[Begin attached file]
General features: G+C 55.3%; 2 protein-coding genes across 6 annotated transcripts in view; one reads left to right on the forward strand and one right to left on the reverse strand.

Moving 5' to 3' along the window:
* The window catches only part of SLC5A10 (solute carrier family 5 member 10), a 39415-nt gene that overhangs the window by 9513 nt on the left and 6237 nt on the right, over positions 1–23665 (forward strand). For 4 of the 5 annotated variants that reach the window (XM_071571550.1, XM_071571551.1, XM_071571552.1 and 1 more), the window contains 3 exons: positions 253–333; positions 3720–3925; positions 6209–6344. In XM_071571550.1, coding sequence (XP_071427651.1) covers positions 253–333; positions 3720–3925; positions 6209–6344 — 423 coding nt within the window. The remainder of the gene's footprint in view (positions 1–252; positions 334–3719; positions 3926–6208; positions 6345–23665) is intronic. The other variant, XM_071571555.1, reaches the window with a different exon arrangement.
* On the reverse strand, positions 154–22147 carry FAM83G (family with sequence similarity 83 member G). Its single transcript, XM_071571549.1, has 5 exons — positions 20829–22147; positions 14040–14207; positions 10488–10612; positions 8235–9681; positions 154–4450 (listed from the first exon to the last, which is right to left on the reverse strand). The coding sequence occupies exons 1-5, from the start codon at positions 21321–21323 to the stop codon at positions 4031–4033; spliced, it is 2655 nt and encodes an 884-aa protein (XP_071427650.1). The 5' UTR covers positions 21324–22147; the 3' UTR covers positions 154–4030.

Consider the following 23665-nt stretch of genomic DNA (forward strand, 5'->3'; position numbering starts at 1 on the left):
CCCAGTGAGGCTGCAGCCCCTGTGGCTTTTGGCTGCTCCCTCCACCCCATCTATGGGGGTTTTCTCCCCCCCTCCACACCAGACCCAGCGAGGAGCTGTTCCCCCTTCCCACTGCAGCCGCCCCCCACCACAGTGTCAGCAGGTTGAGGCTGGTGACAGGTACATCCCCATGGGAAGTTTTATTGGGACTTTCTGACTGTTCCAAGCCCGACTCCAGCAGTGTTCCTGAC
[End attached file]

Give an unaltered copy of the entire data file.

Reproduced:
General features: G+C 55.3%; 2 protein-coding genes across 6 annotated transcripts in view; one reads left to right on the forward strand and one right to left on the reverse strand.

Moving 5' to 3' along the window:
* The window catches only part of SLC5A10 (solute carrier family 5 member 10), a 39415-nt gene that overhangs the window by 9513 nt on the left and 6237 nt on the right, over positions 1–23665 (forward strand). For 4 of the 5 annotated variants that reach the window (XM_071571550.1, XM_071571551.1, XM_071571552.1 and 1 more), the window contains 3 exons: positions 253–333; positions 3720–3925; positions 6209–6344. In XM_071571550.1, coding sequence (XP_071427651.1) covers positions 253–333; positions 3720–3925; positions 6209–6344 — 423 coding nt within the window. The remainder of the gene's footprint in view (positions 1–252; positions 334–3719; positions 3926–6208; positions 6345–23665) is intronic. The other variant, XM_071571555.1, reaches the window with a different exon arrangement.
* On the reverse strand, positions 154–22147 carry FAM83G (family with sequence similarity 83 member G). Its single transcript, XM_071571549.1, has 5 exons — positions 20829–22147; positions 14040–14207; positions 10488–10612; positions 8235–9681; positions 154–4450 (listed from the first exon to the last, which is right to left on the reverse strand). The coding sequence occupies exons 1-5, from the start codon at positions 21321–21323 to the stop codon at positions 4031–4033; spliced, it is 2655 nt and encodes an 884-aa protein (XP_071427650.1). The 5' UTR covers positions 21324–22147; the 3' UTR covers positions 154–4030.

Consider the following 23665-nt stretch of genomic DNA (forward strand, 5'->3'; position numbering starts at 1 on the left):
CCCAGTGAGGCTGCAGCCCCTGTGGCTTTTGGCTGCTCCCTCCACCCCATCTATGGGGGTTTTCTCCCCCCCTCCACACCAGACCCAGCGAGGAGCTGTTCCCCCTTCCCACTGCAGCCGCCCCCCACCACAGTGTCAGCAGGTTGAGGCTGGTGACAGGTACATCCCCATGGGAAGTTTTATTGGGACTTTCTGACTGTTCCAAGCCCGACTCCAGCAGTGTTCCTGAC